I would agree though that in most crimes, according to statistics and not taking into account the differences in how they are recorded, Germany does as a whole have lower crime rates.

Quote:
Originally Posted by KidGibNick View Post
Crime and violence in the UK appears to be a function of its social complexities...drastic transformations from industry to services, strong British nationalism which affects racial issues/gangs, mass immigration, alcoholism, different education systems, etc. There is more emphasis on class structure in the UK...people feel born into blue collar neighbourhoods, lives, and lack hope or opportunities, bound to their island.
I agree with this, one of the major problems in the UK is it's class structure. Not so much the middle classes, but the lower classes themselves. It is their own class that holds themselves back. This isn't for everyone in the working classes, but a large proportion.

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Originally Posted by KidGibNick View Post
Crime is not as big of a social issue in Germany...you don't generally see chavs sitting on the street corners drinking and panhandling;
Different country here, instead you see Turks and other immigrant youths sitting on street corners often intimidating people.

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Originally Posted by KidGibNick View Post
however, there are issues mostly with native Germans and Turkish immigrants. Also, there is greater emphasis on education in Germany, especially some form of post-secondary
Greater emphasis on higher education? Only because it takes so long here. Most people stay in University until the late 20's and often into the 30's before they start in the work force. Universities here are slow and terribly inefficient. People may have "greater emphasis" on higher education, but only because it takes up so much more of their lives. On top of that, it is extremely restricted here for people to move to jobs outside of their education. If a trained accounted wanted to move to a completely different field this would be much harder in Germany than in the UK.

Quote:
Originally Posted by KidGibNick View Post
most learn some english, and strive to live outside of their own country at some point, gaining a more global perspective than the average British citizen, who doesn't tend to leave the UK...partly due to language barriers,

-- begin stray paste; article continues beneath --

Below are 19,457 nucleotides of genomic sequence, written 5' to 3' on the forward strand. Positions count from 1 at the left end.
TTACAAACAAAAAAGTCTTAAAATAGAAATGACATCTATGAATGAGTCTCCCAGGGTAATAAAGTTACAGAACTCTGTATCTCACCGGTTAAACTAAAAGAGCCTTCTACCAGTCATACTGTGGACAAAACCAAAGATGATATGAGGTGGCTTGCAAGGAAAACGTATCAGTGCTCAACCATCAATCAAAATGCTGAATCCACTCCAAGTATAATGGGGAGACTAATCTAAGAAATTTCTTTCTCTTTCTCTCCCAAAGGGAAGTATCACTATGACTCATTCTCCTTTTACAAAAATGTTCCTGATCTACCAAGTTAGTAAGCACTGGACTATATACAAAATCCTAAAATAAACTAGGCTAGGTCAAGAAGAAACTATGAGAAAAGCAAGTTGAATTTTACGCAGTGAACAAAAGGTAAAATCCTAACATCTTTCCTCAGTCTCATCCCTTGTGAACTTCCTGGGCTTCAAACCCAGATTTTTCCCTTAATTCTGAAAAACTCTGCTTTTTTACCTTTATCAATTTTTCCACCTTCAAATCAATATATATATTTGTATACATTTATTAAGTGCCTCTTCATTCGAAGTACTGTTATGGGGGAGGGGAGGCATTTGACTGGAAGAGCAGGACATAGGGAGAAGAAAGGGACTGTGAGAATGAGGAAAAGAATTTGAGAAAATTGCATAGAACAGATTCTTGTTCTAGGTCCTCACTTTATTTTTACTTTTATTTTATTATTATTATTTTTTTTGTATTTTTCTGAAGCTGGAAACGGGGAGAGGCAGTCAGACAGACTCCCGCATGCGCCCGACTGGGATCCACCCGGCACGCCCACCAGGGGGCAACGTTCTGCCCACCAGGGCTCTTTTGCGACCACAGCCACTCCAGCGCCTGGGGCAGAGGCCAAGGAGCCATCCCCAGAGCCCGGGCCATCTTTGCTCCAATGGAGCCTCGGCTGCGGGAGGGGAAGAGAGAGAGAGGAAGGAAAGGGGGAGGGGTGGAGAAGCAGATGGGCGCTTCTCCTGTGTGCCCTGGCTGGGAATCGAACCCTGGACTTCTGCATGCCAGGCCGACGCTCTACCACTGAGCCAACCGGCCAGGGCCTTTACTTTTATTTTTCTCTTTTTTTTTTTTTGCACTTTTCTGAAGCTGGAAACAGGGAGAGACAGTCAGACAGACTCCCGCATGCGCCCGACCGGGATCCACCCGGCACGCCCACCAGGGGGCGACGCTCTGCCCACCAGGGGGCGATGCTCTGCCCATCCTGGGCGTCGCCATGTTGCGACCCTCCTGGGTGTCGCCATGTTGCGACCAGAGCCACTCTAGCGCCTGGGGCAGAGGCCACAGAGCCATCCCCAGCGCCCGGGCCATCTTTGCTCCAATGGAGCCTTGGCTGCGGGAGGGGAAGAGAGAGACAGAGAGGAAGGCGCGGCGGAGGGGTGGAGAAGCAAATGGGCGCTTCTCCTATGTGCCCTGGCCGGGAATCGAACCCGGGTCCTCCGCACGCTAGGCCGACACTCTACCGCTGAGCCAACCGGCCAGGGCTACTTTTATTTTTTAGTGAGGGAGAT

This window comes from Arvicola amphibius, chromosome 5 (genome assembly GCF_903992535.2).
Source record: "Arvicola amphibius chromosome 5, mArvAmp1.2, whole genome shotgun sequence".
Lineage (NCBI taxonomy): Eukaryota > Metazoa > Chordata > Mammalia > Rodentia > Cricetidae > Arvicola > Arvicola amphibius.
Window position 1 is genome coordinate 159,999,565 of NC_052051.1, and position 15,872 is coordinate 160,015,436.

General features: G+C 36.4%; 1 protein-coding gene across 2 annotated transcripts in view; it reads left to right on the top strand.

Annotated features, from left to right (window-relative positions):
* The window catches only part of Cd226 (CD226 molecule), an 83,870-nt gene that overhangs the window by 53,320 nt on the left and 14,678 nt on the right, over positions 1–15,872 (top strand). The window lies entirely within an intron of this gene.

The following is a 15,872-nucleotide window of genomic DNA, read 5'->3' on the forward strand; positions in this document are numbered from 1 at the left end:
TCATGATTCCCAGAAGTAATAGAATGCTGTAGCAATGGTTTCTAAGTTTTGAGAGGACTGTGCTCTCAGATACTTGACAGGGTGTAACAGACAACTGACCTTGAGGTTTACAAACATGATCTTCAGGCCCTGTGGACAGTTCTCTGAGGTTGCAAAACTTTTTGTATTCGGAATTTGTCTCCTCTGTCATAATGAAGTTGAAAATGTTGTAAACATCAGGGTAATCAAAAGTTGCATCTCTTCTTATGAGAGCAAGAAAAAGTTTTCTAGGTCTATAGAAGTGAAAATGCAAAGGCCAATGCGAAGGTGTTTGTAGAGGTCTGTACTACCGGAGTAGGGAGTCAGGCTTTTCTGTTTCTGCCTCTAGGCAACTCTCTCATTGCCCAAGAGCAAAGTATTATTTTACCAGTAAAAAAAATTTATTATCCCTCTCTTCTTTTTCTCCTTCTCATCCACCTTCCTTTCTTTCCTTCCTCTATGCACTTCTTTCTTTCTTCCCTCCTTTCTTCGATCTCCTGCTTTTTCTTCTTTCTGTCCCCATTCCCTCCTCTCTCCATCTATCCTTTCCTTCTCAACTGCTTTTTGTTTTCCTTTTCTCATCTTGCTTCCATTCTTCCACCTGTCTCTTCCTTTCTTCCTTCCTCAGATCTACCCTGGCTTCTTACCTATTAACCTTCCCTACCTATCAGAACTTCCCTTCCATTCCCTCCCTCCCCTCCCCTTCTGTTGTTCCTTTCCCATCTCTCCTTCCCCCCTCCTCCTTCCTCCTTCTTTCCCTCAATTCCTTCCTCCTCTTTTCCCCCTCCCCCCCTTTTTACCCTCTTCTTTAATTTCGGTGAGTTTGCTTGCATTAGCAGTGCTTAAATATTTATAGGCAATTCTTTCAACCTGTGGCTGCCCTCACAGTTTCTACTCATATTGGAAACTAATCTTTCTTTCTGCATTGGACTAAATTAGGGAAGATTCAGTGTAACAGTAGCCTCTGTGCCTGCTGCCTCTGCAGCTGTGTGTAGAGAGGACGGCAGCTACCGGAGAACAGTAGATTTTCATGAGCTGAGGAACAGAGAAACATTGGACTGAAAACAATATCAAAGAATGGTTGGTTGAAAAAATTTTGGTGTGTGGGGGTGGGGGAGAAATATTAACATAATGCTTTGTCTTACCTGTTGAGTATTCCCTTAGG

Most learn English because a) it is taught to everyone in school, and b) while learning English in school they are singing along to all of their favourite songs in that language. You NEED English to travel globally, German simply won't get you as far. Learning English is also an extreme advantage in employment.

As for Germans travelling more than the British, have you travelled at all? I have lived in 5 different country's in my life, and there has always been more British expatriates than Germans. In 95% of the country's in the world, I am sure you will find more British citizens than German citizens. The British are famous in Europe for buying property and moving to other country's. There are more shows on UK television regarding this than half the rest of Europe combined.

Quote:
Originally Posted by KidGibNick View Post
and thus, it appears that the mobility of mainland Europeans offers them greater employment opportunities, since many know several languages, and most people do not stay in their same town their entire life.
Negative. The advantage of being a native English speaker far out weighs knowing a few words of another language. Many Germans know good English, but few speak it very well, and most of those are younger Germans.

An Englishman can move to Germany without knowing a word of the language here and get by with very few problems. A German moving to England without a word of English would have a lot more problems.
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Old November 3rd, 2008, 01:12 PM   #31
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I don't believe Köln & Düsseldorf are part of this discussion as they are within the wider Rhein Ruhr region, not the Ruhr area itself.

That said, they are the nicest of the major cities in the Rhein Ruhr. Düsseldorf's riverfront is ok, but nothing special when compared to great riverfronts around the world such as on the Thames, the Seine etc. It's not bad though.
Düsseldorf is really nice indeed, especially for shopping.

But I found the riverfront quite disappointing. It really misses the liveliness you find in Köln at the riverfront, I think. It feels a bit too empty and too quiet.

Quote:
Different country here, instead you see Turks and other immigrant youths sitting on street corners often intimidating people.
Here I disagree. Most of those "immigrant youths sitting on street corners" are harmless. When my sister came to visit me, she was quite surprised about that.

I've been intimated by Turks twice though, both times on the train. Not very surprising considering that many trains don't have conductors any more because DB wants to save costs.